As global ag market begins boom, MSU launches new Agricultural Autonomy Institute
From left to right: Jessica Wolfe, research associate in the Geosystems Research Institute; Assistant Professor Nuwan Wijewardane and Assistant Professor Hussein Gharakhani assessing a robot in a corn field as a UAV flies above at the W.B. Andrews Agricultural Systems Research Farm in Starkville, Mississippi. (Photo By: Dominique Belcher)
By: Vanessa Beeson
Self-driving tractors. Robots herding cattle and picking cotton. Drones scouting for insect pests. Creating the technology and road maps that define tomorrow's agricultural landscape is happening today at Mississippi State University.
Mississippi State University (MSU) has established the new Agricultural Autonomy Institute, a focused hub for cutting-edge research in autonomous farming technologies such as self-driving tractors, cattle herding robots, and insect-scouting drones.
This initiative is a collaborative effort spearheaded by the MSU Department of Agricultural and Biological Engineering within the College of Agriculture and Life Sciences and the James Worth Bagley College of Engineering.
“The global agricultural autonomy market is projected to grow from $5 billion in 2021 to $12 billion by 2026,” said Alex Thomasson, professor and head of the Department of Agricultural and Biological Engineering. “MSU’s longstanding leadership in agricultural research and technological advancements positions us perfectly to establish the first U.S. institute dedicated to this emerging field.”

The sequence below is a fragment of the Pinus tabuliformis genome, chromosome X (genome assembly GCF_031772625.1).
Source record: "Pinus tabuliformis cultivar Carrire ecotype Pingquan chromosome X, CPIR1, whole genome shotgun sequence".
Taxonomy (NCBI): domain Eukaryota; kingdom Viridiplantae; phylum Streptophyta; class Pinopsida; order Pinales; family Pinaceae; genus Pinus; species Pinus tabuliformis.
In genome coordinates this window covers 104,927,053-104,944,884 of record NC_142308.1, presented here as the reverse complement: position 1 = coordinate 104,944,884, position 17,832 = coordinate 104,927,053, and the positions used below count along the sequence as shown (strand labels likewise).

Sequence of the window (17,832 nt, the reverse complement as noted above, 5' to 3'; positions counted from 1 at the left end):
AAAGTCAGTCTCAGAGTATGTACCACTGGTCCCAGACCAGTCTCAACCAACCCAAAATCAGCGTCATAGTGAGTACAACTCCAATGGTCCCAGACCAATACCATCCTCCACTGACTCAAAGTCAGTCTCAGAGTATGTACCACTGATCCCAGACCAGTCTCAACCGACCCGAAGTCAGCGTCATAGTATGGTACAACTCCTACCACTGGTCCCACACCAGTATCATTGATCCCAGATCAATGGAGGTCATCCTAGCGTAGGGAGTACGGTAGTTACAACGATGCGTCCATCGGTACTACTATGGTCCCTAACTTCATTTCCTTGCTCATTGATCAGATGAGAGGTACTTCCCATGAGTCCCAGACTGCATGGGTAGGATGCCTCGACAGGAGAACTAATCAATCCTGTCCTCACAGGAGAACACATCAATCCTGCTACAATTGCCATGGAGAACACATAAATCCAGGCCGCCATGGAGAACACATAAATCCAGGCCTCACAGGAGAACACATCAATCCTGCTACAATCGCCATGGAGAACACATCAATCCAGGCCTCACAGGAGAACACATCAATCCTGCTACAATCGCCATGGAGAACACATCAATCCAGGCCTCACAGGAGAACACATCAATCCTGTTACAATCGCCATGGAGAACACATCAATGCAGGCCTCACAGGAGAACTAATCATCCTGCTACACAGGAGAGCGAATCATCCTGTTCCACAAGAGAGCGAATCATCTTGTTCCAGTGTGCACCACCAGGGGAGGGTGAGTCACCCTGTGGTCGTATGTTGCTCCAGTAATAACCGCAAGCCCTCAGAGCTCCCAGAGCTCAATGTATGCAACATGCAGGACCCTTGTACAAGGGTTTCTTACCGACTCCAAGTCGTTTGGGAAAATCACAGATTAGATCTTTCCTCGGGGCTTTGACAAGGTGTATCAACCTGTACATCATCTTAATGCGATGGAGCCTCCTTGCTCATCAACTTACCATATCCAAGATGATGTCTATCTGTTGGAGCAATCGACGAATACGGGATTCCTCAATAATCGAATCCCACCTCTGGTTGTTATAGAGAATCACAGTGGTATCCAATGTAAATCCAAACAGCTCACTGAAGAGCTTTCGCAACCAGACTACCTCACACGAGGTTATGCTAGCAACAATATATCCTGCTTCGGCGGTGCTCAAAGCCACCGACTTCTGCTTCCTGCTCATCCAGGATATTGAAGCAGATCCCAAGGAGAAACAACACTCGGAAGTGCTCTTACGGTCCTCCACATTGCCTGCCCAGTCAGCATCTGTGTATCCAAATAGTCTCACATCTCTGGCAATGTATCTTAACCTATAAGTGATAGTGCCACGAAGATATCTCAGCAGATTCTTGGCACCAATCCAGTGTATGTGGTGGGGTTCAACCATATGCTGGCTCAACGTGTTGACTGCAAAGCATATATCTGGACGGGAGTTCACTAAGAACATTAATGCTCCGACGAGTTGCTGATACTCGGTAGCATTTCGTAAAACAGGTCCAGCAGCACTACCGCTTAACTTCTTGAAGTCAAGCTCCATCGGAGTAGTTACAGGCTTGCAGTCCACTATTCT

The immediate goal of the MSU Agricultural Autonomy Institute is to counteract the impact of farm labor shortages and boost precision and efficiency in farming, leading to improved profitability. Long-term objectives include developing autonomous machines with advanced sensing and analytic capabilities, which can make informed decisions down to the level of individual plants.
The institute also aims to turn Mississippi into a hub for the autonomous industry, attracting manufacturers, encouraging research and start-ups, and training a skilled workforce within the state.
“As Mississippi’s leading research university and one of the nation’s top 100 research institutions, MSU has consistently spearheaded the development and expansion of technologies to enhance agricultural production in the state,” said Scott Willard, dean of the College of Agriculture and Life Sciences and director of the Mississippi Agricultural and Forestry Experiment Station.
The institute is set to drive economic growth in Mississippi, with significant financial backing from the Robert M. Hearin Support Foundation.
As the founding director of the institute, Thomasson will lead the initiative alongside Madison Dixon, the former research director of the Raspet Flight Research Laboratory, who joins as the associate director.
For more information on the MSU Department of Agricultural and Biological Engineering, visit www.abe.msstate.edu; College of Agriculture and Life Sciences, www.cals.msstate.edu; Mississippi Agricultural and Forestry Experiment Station, www.mafes.msstate.edu; and Bagley College of Engineering, www.bagley.msstate.edu.
Learn more about MSU's initiatives at www.msstate.edu.View More News